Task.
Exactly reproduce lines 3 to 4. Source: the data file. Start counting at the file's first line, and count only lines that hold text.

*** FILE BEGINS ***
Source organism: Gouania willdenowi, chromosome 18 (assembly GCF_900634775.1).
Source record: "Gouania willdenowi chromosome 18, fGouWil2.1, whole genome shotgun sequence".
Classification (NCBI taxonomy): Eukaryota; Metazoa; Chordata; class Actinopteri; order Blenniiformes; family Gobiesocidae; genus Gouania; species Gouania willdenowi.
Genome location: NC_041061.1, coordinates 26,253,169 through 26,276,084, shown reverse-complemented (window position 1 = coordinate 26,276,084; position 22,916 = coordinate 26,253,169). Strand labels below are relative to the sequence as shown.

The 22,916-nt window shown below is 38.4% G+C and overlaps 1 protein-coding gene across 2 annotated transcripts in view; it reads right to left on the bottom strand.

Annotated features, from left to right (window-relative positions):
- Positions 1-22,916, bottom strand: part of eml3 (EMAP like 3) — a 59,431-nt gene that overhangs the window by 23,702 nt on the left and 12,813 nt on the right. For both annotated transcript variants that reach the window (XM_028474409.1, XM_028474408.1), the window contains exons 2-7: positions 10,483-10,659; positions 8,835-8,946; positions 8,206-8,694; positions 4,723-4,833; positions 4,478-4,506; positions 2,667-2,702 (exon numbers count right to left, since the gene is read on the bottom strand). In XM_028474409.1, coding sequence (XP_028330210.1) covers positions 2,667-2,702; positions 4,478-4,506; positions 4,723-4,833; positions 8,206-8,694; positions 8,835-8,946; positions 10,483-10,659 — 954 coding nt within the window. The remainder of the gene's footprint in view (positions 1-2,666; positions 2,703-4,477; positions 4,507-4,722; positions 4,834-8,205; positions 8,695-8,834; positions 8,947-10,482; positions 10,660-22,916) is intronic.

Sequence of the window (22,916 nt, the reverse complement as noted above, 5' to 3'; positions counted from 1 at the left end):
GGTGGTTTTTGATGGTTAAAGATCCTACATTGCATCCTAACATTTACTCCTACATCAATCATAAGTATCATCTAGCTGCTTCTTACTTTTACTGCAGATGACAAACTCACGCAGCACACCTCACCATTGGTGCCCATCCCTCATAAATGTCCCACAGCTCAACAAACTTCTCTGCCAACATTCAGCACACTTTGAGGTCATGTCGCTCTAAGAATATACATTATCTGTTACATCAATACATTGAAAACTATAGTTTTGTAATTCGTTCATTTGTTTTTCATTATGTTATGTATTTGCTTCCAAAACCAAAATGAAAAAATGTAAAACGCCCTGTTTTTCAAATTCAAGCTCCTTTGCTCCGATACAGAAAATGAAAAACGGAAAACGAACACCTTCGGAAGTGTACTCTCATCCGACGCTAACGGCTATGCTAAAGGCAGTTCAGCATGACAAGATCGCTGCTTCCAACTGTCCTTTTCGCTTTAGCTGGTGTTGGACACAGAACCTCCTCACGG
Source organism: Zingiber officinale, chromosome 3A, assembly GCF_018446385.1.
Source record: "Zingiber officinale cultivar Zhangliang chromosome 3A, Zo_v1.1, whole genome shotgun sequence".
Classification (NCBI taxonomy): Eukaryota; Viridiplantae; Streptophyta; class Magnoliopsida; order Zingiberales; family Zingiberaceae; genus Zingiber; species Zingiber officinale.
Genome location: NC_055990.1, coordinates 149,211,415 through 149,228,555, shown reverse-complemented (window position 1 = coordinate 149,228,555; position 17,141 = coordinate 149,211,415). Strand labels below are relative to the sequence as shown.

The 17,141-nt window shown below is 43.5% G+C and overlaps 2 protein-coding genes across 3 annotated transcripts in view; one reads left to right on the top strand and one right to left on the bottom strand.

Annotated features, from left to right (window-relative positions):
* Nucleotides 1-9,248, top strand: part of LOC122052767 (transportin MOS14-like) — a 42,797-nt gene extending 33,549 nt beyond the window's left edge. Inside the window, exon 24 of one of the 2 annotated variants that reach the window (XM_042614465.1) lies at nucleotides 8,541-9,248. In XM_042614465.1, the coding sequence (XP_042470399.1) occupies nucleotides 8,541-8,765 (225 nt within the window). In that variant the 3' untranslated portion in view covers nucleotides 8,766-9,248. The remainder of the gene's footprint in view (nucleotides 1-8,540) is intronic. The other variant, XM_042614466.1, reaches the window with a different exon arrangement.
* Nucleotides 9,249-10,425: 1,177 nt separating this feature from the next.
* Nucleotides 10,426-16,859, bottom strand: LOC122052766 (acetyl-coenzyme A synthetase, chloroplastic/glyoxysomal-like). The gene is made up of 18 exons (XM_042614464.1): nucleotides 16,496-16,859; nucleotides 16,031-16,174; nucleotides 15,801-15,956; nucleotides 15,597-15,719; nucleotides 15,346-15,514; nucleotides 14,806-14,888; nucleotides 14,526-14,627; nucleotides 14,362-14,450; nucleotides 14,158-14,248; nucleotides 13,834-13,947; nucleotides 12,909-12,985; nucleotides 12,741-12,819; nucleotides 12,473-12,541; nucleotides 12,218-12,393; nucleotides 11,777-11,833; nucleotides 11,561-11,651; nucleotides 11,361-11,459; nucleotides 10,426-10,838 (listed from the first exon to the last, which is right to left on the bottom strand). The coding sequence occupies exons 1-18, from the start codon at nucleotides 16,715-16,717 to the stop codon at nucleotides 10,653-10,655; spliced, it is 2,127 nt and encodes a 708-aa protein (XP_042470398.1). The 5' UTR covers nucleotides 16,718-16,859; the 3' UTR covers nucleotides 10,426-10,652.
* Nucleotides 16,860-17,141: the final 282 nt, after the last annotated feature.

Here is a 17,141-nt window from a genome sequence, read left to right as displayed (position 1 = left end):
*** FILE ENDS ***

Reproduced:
Classification (NCBI taxonomy): Eukaryota; Metazoa; Chordata; class Actinopteri; order Blenniiformes; family Gobiesocidae; genus Gouania; species Gouania willdenowi.
Genome location: NC_041061.1, coordinates 26,253,169 through 26,276,084, shown reverse-complemented (window position 1 = coordinate 26,276,084; position 22,916 = coordinate 26,253,169). Strand labels below are relative to the sequence as shown.